China’s rise is a fact. The only way for the United States and others to deal with it is to encourage consistent and creative engagement.
US Vice President Joe Biden’s recent four-day trip to China ended on a high note. He assured Chinese leaders that the United States is committed to honouring all of its debts, despite its recent credit downgrade; he talked enthusiastically about US-China interdependence; and he showcased his granddaughter, who has studied Chinese for several years, as a future bridge between the two countries.
But behind all the smiles and banquet toasts, serious issues and perception gaps continue to divide the world’s two great powers.
For a start, there’s always an attitude problem. To those who view China’s rise in a negative light, the country is simply becoming ever more arrogant. It is getting tough in its territorial disputes with Japan in the East China Sea; it’s becoming assertive in the South China Sea with its neighbours, also over disputed islands; it put its own stealth fighter on display during US Defence Secretary Robert Gates’ visit to China; it’s sending its first aircraft carrier out to sea for trials, indicating the possibility of establishing naval bases in the Indian Ocean. Even a brawl between the Chinese and a visiting American basketball team is viewed as evidence of China’s aggressive behaviour.
Many Chinese, on the other hand, tend to think that the United States is suffering from a severe case of conceited superpower syndrome. As these Chinese see it, the United States has a rather dysfunctional government, but still insists that its political and economic system is the best in the world, and that everyone should emulate it. It’s heavily in debt, but can’t stop spending and borrowing. It is no longer competitive in manufacturing, but blames others for its huge trade deficit. And the world’s only military superpower is often seen within China as trigger-happy when intervening in other countries’ internal affairs.
Then there’s the issue of trust. China’s critics argue that its claims to a peaceful rise aren’t credible, given the country’s non-democratic, one-party system. Coupled with this is a zero-sum view of the world, in which any Chinese gain in the share of the global economy, or any increased presence in many parts of the world, must be at the expense of the United States or other powers. Any Chinese military move is portrayed as an expansionary and aggressive act that must be contained. Any attempts at engagement by Western politicians, such as Biden’s recent trip, are automatically met with doubt and criticism for cozying up to dictators.
Likewise, for those Chinese who are suspicious of US intentions, conspiracy is always in play. They see a declining superpower using economic, military, and diplomatic means in an unrelenting effort to prevent China’s rise. Talk of human rights and democracy is nothing but a smoke screen for demonizing China. Arms sales to Taiwan, Tibetan activism, and ‘colour revolutions’ of various kinds are all sponsored by the United States and other Western powers, and are aimed at weakening China.
Despite decades of close interaction, with millions of Americans, Europeans, and Japanese visiting China every year and similar numbers of Chinese now visiting the US and other advanced countries, both sides see each other through a glass darkly. Increased interdependence hasn’t led to better understandings on even some of the most basic issues.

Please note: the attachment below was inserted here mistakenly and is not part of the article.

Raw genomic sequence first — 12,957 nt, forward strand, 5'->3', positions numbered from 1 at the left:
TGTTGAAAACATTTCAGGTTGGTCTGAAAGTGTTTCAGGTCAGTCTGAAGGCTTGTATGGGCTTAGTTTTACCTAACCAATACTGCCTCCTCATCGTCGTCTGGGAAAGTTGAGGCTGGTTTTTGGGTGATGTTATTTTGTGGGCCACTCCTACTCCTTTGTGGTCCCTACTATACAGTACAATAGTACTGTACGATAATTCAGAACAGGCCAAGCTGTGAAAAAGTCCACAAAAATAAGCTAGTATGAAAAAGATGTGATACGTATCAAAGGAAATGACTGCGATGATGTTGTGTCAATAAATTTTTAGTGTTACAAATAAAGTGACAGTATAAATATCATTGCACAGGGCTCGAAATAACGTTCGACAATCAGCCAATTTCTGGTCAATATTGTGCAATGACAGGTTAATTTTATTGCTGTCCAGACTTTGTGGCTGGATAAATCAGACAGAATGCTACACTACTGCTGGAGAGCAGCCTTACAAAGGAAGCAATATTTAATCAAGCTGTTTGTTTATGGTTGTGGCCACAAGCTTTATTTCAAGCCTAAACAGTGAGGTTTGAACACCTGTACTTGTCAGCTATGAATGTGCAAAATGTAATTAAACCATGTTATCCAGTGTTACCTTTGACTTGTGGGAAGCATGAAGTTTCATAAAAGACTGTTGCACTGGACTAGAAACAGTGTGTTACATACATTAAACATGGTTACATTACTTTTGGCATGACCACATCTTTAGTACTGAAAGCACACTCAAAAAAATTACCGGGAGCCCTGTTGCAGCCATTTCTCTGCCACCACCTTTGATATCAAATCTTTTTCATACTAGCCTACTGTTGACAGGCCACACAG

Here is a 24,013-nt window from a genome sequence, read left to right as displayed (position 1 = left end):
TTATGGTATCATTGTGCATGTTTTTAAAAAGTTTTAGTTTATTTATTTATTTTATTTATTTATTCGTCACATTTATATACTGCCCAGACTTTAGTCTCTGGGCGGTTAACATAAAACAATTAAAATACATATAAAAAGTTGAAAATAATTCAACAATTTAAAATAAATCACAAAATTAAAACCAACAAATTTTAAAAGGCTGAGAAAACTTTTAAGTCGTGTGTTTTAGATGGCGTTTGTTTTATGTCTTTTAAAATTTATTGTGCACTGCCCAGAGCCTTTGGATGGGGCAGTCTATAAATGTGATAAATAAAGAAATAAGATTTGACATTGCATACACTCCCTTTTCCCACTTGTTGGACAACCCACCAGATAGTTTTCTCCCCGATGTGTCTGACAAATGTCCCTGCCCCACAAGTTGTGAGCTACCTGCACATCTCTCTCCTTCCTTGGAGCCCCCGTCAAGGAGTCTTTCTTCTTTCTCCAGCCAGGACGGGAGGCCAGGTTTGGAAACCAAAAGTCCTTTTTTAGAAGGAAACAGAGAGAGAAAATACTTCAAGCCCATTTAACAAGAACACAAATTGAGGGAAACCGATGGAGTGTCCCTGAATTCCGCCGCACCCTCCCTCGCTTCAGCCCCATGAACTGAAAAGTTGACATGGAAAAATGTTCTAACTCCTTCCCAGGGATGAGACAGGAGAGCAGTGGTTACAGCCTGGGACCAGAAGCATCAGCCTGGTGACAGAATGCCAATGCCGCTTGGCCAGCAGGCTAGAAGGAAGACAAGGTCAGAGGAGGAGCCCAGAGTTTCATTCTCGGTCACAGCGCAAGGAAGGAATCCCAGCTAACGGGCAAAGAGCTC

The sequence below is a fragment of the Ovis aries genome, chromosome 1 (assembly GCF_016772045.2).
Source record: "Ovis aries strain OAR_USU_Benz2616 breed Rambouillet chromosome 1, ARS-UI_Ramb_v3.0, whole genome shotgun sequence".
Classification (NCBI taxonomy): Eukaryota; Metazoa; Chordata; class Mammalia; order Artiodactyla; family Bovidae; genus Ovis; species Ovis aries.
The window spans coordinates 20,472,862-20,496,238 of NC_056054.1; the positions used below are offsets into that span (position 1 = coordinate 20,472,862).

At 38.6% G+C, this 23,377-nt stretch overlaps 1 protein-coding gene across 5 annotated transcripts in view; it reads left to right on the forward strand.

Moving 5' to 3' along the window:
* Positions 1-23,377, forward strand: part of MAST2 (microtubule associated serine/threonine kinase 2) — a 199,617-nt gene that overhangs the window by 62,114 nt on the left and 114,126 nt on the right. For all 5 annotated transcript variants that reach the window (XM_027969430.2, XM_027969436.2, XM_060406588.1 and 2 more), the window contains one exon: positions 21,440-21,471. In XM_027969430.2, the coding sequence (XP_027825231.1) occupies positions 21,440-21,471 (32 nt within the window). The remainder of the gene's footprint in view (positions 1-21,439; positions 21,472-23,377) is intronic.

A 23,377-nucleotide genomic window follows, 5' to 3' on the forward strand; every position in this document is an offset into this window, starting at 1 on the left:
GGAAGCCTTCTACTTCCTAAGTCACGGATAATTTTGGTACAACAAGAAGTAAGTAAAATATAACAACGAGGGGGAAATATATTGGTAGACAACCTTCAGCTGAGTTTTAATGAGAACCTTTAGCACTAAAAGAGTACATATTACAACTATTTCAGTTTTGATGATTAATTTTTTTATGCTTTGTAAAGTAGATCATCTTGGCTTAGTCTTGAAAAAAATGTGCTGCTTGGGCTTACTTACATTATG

China’s Vice Minister of Foreign Affairs Fu Ying expressed her country’s anxiety about this state of affairs in a recent interview. ‘The most important thing is the question of whether China and the US are enemies. Are we going to be in a war? Are we preparing for a war against each other?’ Biden, while reaffirming that the United States doesn’t view China as an enemy, implied that Fu’s worries are not fanciful, saying that the worst scenario is a misunderstanding that leads to an unintended conflict.
So the key issue for China, its neighbours, the United States and rest of the world isn’t how many aircraft carriers, missiles, submarines, and next-generation fighters China may produce and deploy in the coming years and decades. Rather, it’s how China intends to use its newly acquired economic and military strength in pursuing its domestic and foreign-policy goals – and how the world’s leading powers can ensure that they do not end up harming each other by accident or misunderstanding.
To meet these challenges successfully, there is no viable alternative to a positive, continuous, and frank engagement between China and the rest of the world. The Chinese economy will continue to grow; the Chinese military will continue to modernize; and the Chinese people will remain united in their great power aspirations. A Cold War-style confrontation and containment policy from the West will be met with strong resistance from the Chinese, whose global leverage, particularly in finance, cannot be ignored.
Only a patient, creative, and consistent engagement strategy will mitigate fears on both sides. China’s rise is a fact; the enduring peacefulness of that rise must be a priority for China, its neighbours, the West, and, most importantly, the United States.
Wenran Jiang is Chair of the China Institute at the University of Alberta and Senior Fellow of the Asia Pacific Foundation of Canada. This article is an edited version of a piece that appeared with Project Syndicate that has been reproduced with the permission of the author.
Photo Credit: White House